Hamlet, Prince of Denmark, saw it clearly – or at least Will Shakespeare saw it clearly for him. “To be or not to be – that is the question.” Hamlet asked himself whether he wanted to live or die – to exist or not to exist.
I considered exploring this in more depth in relation to the referendum, only to quickly be faced with the blindingly obvious realisation that Shakespeare has an unparalleled understanding of human nature and the human condition and I don’t.
There was no second question for Hamlet. In some way I feel that fact is significant to Scotland’s choice in 2014, but without Will’s help I do not have the capacity to develop the concept. This will regrettably be no barrier to those equally lacking in capacity but also seriously deficient in judgement who will latch on to the quote and take it further.
I can only shudder at what the Daily Mail, The Times, or Johann Lamont or Ian Davidson, or his partner in The Coalition against the Independence of Their Native Land (BetterTogether) Ruth Davidson might do with it. Perhaps that master of pompous – and vacuous - neo-Churchillian cadences, William Hague might wrap his rhetorical gifts around the idea.
Iain Macwhirter had his own question today in the Sunday Herald – Has Salmond said yes to no second question?
While lacking the eternal nature of To be or not to be? this question has a catchy, journalesy feel to it, and is undoubtedly relevant. Well, has he, in private or otherwise? Here’s what that well-known figure, a spokesperson for the First Minister said today -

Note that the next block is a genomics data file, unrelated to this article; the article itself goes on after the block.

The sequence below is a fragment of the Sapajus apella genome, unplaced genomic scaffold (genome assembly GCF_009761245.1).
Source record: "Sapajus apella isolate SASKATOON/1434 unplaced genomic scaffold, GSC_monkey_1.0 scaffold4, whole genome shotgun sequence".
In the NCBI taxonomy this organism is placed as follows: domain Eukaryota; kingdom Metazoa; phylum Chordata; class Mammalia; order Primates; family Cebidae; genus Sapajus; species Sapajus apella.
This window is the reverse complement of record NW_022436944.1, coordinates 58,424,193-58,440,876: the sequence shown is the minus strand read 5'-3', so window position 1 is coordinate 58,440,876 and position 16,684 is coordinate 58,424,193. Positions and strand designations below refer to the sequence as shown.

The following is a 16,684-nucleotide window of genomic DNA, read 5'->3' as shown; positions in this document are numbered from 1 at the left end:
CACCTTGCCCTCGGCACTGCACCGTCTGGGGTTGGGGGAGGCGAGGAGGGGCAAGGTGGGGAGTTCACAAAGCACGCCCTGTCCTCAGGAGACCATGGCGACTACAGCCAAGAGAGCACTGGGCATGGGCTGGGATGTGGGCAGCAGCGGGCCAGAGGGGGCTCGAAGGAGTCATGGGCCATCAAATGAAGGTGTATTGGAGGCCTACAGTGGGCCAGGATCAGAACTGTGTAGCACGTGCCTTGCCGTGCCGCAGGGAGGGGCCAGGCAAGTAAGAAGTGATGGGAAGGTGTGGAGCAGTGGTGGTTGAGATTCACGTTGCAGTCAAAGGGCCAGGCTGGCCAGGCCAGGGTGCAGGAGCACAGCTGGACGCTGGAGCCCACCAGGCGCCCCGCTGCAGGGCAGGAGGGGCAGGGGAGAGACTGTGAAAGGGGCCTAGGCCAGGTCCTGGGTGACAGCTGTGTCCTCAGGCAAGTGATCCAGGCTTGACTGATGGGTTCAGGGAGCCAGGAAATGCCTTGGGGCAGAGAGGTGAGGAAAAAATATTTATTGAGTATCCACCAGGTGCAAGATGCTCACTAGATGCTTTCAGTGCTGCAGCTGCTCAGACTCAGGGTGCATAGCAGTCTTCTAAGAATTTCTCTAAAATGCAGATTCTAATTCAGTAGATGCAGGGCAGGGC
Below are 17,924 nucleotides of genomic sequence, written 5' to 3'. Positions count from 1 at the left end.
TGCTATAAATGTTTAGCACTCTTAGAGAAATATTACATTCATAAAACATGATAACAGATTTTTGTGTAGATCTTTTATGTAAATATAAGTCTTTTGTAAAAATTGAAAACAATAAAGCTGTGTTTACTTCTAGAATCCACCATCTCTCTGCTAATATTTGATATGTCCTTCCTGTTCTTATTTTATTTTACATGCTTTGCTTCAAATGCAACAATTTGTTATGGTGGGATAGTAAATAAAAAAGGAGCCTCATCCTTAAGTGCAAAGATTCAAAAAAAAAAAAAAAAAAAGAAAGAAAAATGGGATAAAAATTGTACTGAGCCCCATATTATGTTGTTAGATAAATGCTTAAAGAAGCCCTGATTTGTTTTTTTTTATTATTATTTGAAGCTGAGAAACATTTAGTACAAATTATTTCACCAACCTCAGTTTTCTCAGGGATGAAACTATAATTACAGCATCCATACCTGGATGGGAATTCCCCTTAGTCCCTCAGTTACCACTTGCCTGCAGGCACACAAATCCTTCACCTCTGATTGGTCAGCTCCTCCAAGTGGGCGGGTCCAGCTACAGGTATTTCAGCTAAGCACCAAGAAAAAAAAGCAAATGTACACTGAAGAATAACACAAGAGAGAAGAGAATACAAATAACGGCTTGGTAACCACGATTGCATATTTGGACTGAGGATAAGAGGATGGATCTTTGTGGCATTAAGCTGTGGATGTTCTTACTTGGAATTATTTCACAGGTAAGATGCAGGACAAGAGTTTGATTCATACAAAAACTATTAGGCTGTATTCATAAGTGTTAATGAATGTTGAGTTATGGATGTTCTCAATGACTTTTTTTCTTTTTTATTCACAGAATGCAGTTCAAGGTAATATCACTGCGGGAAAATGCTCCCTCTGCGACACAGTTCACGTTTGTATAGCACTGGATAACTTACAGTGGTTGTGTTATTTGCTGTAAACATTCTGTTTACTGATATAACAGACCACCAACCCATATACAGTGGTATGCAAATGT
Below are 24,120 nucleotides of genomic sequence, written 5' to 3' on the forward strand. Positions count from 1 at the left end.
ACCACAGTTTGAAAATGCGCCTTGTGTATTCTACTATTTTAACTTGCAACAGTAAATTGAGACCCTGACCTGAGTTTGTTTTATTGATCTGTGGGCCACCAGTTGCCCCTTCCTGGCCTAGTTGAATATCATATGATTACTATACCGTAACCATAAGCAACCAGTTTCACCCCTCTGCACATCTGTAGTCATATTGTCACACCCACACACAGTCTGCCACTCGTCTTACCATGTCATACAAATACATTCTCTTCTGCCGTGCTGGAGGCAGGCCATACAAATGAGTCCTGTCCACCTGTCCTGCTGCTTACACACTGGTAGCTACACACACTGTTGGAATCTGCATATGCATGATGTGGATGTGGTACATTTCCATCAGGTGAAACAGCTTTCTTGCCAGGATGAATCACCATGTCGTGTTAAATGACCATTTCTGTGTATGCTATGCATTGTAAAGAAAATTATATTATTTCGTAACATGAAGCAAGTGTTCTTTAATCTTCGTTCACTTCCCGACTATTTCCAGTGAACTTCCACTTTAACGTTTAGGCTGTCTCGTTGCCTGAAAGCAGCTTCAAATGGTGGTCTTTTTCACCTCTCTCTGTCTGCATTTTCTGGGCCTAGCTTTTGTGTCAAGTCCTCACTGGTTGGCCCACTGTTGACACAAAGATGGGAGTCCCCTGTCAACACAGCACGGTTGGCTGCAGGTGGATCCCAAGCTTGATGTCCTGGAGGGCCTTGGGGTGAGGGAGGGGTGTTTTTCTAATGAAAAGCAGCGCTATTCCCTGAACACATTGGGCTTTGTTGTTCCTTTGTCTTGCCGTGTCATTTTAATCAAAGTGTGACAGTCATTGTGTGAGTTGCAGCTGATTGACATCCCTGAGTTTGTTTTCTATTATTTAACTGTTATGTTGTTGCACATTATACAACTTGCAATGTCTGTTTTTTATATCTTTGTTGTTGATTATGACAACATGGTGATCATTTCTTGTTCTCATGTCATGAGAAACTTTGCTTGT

“We have always said that we have absolutely no objection to a Section 30 Order in regard to the referendum, and the UK Government has to understand that the terms and timing of the referendum must be decided in Scotland, by the Scottish Parliament – not dictated by Westminster – and that includes a possible ‘more powers’ option. It is only right that these matters are carefully and properly considered, which is exactly what the Scottish Government are doing in our consultation.”
The ‘We’ is not the Royal ‘We’, it means the Scottish Government. If I may be so bold as to translate the statement, it means something like this -
‘We don’t need the UK’s legal approval to hold our referendum or frame our question – or questions – but if a Section 30 order helps to avoid the nuisance of legal challenges, that’s OK with us.
But we won’t be told by the UK government how many questions we will have, nor will we accept that as a quid pro quo for a Section 30 order, but since we are not hell-bent on having a second question (despite outrageous statements about the nature of our relationship with Civic Scotland, Future of Scotland and the SCVO, and the fact that everything we do and say seems to suggest just that) we still have the opportunity of the consultation outcome, and its interpretation, to justify a decision to go for a single YES/NO question, opinion polls permitting, of course.
Such a decision would, of course, be completely unrelated to the granting of a Section 30 order.’
I wonder what the Prince of Denmark – somewhere in literary eternity - will say after the referendum about all of this – and whose skull he will be contemplating as he considers the result?